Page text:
Welfare recipients in Sydney's southwest could be randomly tested for drugs from the start of next year, the Sydney Morning Herald/AAP reports.
The federal government is poised to announce Canterbury-Bankstown as the first of three locations for a controversial drug testing trial of new job seekers because of the high number of new welfare entrants and increasing ice-fuelled hospitalisations in the area.
Social Services Minister Christian Porter said the trial is focused on helping jobseekers overcome drug problems and secure work.
"It is not about penalising or stigmatising people who have a barrier to employment which is as serious as drug abuse," Mr Porter said.
"We want to help people in this situation. Failure to do so simply leaves people at risk of a cycle of welfare dependency."
The government plans to roll out the two-year trial across three sites from January, with about 5000 people affected including roughly 1750 from Canterbury-Bankstown.
The plan, which has been widely criticised by welfare advocates and medical groups since it was announced in the May budget, will test new Centrelink entrants for illicit substances including ice, ecstasy and marijuana.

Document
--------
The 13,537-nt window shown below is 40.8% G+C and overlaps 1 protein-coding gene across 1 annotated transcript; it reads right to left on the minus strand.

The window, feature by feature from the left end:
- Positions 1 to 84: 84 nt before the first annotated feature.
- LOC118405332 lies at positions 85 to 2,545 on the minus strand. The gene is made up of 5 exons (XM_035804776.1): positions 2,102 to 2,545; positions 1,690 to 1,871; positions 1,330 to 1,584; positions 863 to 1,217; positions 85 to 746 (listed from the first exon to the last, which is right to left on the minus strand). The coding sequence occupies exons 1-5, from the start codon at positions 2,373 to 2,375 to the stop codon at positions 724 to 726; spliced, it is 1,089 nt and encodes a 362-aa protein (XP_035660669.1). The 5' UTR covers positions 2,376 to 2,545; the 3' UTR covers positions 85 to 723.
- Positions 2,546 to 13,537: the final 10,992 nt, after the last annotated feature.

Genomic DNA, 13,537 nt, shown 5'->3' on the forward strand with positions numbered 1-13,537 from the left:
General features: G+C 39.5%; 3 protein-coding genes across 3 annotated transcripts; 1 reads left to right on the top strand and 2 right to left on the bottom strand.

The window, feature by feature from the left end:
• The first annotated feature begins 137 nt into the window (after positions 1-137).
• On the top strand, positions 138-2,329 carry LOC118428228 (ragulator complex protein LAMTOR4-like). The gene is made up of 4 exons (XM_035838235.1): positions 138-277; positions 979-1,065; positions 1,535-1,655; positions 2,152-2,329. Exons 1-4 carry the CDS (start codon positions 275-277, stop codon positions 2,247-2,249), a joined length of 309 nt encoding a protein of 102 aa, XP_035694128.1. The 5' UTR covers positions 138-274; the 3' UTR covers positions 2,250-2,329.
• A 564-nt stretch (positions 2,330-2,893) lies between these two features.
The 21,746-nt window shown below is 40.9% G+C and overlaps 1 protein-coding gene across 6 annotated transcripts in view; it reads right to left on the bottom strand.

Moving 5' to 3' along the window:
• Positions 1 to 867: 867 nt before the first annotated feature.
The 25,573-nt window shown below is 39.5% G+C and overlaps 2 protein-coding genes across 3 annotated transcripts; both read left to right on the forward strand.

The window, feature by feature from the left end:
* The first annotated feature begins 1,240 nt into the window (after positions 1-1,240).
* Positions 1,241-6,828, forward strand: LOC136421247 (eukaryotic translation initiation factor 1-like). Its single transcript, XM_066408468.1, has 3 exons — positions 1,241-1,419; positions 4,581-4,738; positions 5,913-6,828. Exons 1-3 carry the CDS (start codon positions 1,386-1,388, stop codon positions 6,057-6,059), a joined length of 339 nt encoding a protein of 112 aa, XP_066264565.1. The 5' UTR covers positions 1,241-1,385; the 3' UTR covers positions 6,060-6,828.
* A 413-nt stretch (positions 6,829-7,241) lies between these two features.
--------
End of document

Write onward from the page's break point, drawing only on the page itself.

Anyone who tests positive will be shunted on to cashless welfare cards with their payments quarantined, while those who fail more than once will be referred to medical professionals for assessment and treatment.
Meanwhile, The Guardian reports that senator Pat Dodson has described the cashless welfare card as a “public whip” designed to control Indigenous people and said the federal government should focus on holistic solutions to problems of alcohol, drug addiction and violence in remote communities.
“I’m not convinced that it’s the solution to anything,” he said. “It may be a short-term measure that’s an extreme measure, in the same way that you incarcerate people as a short-term measure to get people off the streets. But that doesn’t work.”